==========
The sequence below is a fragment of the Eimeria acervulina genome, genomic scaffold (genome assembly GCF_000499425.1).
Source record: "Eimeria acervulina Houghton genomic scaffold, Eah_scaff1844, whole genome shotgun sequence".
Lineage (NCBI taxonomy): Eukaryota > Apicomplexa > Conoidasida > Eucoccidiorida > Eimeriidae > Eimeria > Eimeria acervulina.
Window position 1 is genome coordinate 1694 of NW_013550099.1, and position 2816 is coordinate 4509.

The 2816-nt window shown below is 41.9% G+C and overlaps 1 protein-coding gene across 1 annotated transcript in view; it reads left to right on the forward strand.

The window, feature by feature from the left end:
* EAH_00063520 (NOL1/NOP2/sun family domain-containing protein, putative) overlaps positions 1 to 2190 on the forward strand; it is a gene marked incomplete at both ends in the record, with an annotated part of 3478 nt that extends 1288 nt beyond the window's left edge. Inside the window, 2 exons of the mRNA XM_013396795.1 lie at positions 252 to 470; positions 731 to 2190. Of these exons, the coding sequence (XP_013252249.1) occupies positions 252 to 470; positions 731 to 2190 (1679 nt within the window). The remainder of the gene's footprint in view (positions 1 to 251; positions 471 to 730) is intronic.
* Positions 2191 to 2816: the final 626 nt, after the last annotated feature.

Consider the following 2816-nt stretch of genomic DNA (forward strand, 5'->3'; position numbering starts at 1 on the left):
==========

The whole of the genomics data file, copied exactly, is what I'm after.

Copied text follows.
The sequence below is a fragment of the Eimeria acervulina genome, genomic scaffold (genome assembly GCF_000499425.1).
Source record: "Eimeria acervulina Houghton genomic scaffold, Eah_scaff1844, whole genome shotgun sequence".
Lineage (NCBI taxonomy): Eukaryota > Apicomplexa > Conoidasida > Eucoccidiorida > Eimeriidae > Eimeria > Eimeria acervulina.
Window position 1 is genome coordinate 1694 of NW_013550099.1, and position 2816 is coordinate 4509.

The 2816-nt window shown below is 41.9% G+C and overlaps 1 protein-coding gene across 1 annotated transcript in view; it reads left to right on the forward strand.

The window, feature by feature from the left end:
* EAH_00063520 (NOL1/NOP2/sun family domain-containing protein, putative) overlaps positions 1 to 2190 on the forward strand; it is a gene marked incomplete at both ends in the record, with an annotated part of 3478 nt that extends 1288 nt beyond the window's left edge. Inside the window, 2 exons of the mRNA XM_013396795.1 lie at positions 252 to 470; positions 731 to 2190. Of these exons, the coding sequence (XP_013252249.1) occupies positions 252 to 470; positions 731 to 2190 (1679 nt within the window). The remainder of the gene's footprint in view (positions 1 to 251; positions 471 to 730) is intronic.
* Positions 2191 to 2816: the final 626 nt, after the last annotated feature.

Consider the following 2816-nt stretch of genomic DNA (forward strand, 5'->3'; position numbering starts at 1 on the left):